Saturday 22 July 2017

Diary of a schoolteacher: Dripping in mud and a laughing stock? This is not what I signed up for!

E Grade

I'm standing at the mouth of a large pipe holding a clipboard, peering into the dark inside.

All of a sudden three of the boys, looking like Sumatran mudmen, covered in muck from head to foot, crawl out from inside, overpower me and wrestle me into a puddle.

It's not hard to throw them off, being much bigger than them, but they bounce back up and start rubbing their hands all over my best Magee jacket, making sure the mud is dripping on to my trousers and shoes.

A couple of seconds later, another 10 muddy kids have emerged from the pipe and by now it's all over my face and hair, and before I know it, there are 20 of them all helpless with laughter, pointing at me.

Thankfully, Staff Superman, Róin Shine, all lean and muscular while attired in his unfeasibly tight lycra shorts, arrives to rescue me.

He shouts something to call the students to heel; it might be in Irish or French as he teaches both, and by the time Shine rescues me, there's no turning back -- I am officially a figure of fun.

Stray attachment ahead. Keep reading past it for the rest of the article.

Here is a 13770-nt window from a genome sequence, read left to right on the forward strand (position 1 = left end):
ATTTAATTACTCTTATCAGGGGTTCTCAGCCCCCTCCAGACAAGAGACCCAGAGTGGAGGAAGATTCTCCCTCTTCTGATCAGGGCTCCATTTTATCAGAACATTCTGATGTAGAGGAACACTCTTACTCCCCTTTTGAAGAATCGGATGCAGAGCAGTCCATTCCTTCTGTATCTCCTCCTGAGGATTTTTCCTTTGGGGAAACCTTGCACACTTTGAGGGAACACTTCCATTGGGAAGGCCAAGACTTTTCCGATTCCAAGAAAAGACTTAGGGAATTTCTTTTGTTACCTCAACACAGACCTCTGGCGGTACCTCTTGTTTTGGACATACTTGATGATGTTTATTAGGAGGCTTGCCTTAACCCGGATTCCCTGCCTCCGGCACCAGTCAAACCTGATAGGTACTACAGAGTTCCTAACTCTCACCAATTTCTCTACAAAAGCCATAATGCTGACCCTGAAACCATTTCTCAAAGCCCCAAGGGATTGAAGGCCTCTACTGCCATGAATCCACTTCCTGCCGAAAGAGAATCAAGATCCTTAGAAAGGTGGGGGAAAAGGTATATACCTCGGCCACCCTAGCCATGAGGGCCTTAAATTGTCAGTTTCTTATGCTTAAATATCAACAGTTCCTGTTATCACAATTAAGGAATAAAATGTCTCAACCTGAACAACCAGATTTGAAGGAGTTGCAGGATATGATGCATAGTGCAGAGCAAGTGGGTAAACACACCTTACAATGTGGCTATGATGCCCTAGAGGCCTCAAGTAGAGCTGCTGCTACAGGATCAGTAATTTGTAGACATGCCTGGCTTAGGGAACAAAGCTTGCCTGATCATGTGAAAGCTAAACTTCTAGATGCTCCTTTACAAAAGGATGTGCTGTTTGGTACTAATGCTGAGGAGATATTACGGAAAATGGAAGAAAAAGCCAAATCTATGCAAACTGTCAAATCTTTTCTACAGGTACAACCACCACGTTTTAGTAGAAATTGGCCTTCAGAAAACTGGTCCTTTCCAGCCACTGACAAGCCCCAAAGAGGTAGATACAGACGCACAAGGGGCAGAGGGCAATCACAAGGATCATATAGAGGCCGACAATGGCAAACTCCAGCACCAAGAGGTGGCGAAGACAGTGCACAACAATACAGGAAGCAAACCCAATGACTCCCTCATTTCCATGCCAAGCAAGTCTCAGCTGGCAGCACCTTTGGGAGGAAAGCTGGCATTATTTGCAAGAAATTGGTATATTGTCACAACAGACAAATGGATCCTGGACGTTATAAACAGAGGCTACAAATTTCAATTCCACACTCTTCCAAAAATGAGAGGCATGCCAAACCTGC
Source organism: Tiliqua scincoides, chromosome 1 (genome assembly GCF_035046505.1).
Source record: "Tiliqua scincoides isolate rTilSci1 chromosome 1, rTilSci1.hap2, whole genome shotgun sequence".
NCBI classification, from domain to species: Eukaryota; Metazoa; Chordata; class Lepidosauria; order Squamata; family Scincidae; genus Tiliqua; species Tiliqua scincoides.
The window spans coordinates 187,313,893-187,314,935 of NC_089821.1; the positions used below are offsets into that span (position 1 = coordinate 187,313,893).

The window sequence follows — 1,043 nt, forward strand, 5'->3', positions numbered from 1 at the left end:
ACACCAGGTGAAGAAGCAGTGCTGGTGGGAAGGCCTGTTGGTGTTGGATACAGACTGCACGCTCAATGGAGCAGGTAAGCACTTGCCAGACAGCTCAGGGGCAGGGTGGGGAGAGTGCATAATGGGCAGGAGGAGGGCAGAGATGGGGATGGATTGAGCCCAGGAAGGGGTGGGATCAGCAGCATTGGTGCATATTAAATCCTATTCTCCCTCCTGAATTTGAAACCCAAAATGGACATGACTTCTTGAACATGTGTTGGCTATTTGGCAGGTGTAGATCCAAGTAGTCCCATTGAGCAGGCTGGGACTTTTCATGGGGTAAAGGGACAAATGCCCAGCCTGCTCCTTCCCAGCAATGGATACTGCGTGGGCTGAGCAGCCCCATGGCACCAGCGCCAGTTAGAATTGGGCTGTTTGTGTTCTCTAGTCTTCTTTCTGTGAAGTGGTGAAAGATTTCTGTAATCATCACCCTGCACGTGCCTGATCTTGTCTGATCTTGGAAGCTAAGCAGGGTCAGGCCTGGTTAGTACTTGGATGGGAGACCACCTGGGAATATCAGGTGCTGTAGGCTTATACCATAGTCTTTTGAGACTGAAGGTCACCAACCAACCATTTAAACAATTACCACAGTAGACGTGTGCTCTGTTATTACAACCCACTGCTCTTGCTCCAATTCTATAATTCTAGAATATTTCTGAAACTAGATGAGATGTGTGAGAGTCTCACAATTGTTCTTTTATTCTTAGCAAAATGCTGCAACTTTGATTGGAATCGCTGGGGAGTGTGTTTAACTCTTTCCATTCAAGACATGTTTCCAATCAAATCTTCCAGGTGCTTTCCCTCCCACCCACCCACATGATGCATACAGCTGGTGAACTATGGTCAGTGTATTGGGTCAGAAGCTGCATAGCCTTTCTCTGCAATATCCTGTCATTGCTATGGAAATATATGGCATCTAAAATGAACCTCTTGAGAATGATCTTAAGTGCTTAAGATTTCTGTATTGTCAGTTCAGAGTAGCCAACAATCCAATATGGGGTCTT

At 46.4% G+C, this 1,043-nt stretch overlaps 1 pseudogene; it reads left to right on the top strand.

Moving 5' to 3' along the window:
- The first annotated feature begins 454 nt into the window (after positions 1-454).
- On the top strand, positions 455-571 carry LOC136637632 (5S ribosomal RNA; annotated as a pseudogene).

This was not what I had bargained for when I so naively agreed to accompany the Transition Years on their week away in 'Sports Camp'.

Well, more accurately I had volunteered to help out with making a few phone calls and maybe taking them to the cinema to see educational stuff, the odd French or Italian movie, a Michael Moore documentary -- the sort of thing that gets you out of the classroom and a Big Mac for the day.

But last week, the TY co-ordinator Miss Gossard and my good friend begged me to come down to this hellhole and help out with the supervision and organisation.

Realising that I am the more cerebral kind of educator, they promised to do all the hard work and in a moment of weakness I agreed.

What I didn't realise was that, at tea time, each of the three teachers had to sit at a table with six or seven of the pupils in the former convent that we were holed up in for the week.

There was no way they were going to let me forget that afternoon's humiliation and somehow they'd got it into their heads that I am some kind of a wimp!

That night, I take up my post at the top of the boys' corridor, keeping watch for nighttime jinks in case the girls got any St Trinian's-inspired notions.

Thankfully, everyone seemed too tired but it's with great difficulty that I resist ringing the fire alarm for a fun fire drill.

The next morning makes up for it all, however, and I watch them shivering in the teeming rain as they try to learn to windsurf in the sea.

Most of them are hopeless and by the time they're thoroughly soaked and miserable, I'm there to laugh at them, nice and dry, drinking hot soup from a cup.

Irish Independent

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